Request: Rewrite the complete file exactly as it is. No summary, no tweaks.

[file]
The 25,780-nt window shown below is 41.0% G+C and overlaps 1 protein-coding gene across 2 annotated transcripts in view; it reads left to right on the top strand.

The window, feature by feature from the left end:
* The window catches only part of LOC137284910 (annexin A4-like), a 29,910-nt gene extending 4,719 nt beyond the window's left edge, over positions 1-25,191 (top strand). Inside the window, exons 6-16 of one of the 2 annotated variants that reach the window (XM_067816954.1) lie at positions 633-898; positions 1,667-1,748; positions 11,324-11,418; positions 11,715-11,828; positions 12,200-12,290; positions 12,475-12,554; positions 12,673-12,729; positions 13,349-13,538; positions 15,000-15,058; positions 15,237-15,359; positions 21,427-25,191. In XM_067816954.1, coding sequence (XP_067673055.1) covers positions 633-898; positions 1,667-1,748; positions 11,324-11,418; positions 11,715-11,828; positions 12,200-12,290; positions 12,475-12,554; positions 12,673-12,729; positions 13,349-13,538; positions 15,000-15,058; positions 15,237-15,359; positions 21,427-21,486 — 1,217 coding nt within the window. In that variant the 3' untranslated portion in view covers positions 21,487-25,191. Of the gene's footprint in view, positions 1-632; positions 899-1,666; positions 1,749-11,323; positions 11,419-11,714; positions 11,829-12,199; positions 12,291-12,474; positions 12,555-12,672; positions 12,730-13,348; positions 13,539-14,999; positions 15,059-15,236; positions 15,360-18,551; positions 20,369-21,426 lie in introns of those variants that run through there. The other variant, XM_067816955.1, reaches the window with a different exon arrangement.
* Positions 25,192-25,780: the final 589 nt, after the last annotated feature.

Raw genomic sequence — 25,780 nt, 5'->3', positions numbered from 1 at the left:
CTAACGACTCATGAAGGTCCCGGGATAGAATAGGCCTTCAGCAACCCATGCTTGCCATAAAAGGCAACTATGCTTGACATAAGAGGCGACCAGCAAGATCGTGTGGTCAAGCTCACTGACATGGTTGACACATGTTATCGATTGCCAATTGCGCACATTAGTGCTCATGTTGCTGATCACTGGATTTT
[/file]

The 25,780-nt window shown below is 41.0% G+C and overlaps 1 protein-coding gene across 2 annotated transcripts in view; it reads left to right on the top strand.

The window, feature by feature from the left end:
* The window catches only part of LOC137284910 (annexin A4-like), a 29,910-nt gene extending 4,719 nt beyond the window's left edge, over positions 1-25,191 (top strand). Inside the window, exons 6-16 of one of the 2 annotated variants that reach the window (XM_067816954.1) lie at positions 633-898; positions 1,667-1,748; positions 11,324-11,418; positions 11,715-11,828; positions 12,200-12,290; positions 12,475-12,554; positions 12,673-12,729; positions 13,349-13,538; positions 15,000-15,058; positions 15,237-15,359; positions 21,427-25,191. In XM_067816954.1, coding sequence (XP_067673055.1) covers positions 633-898; positions 1,667-1,748; positions 11,324-11,418; positions 11,715-11,828; positions 12,200-12,290; positions 12,475-12,554; positions 12,673-12,729; positions 13,349-13,538; positions 15,000-15,058; positions 15,237-15,359; positions 21,427-21,486 — 1,217 coding nt within the window. In that variant the 3' untranslated portion in view covers positions 21,487-25,191. Of the gene's footprint in view, positions 1-632; positions 899-1,666; positions 1,749-11,323; positions 11,419-11,714; positions 11,829-12,199; positions 12,291-12,474; positions 12,555-12,672; positions 12,730-13,348; positions 13,539-14,999; positions 15,059-15,236; positions 15,360-18,551; positions 20,369-21,426 lie in introns of those variants that run through there. The other variant, XM_067816955.1, reaches the window with a different exon arrangement.
* Positions 25,192-25,780: the final 589 nt, after the last annotated feature.

Raw genomic sequence — 25,780 nt, 5'->3', positions numbered from 1 at the left:
CTAACGACTCATGAAGGTCCCGGGATAGAATAGGCCTTCAGCAACCCATGCTTGCCATAAAAGGCAACTATGCTTGACATAAGAGGCGACCAGCAAGATCGTGTGGTCAAGCTCACTGACATGGTTGACACATGTTATCGATTGCCAATTGCGCACATTAGTGCTCATGTTGCTGATCACTGGATTTT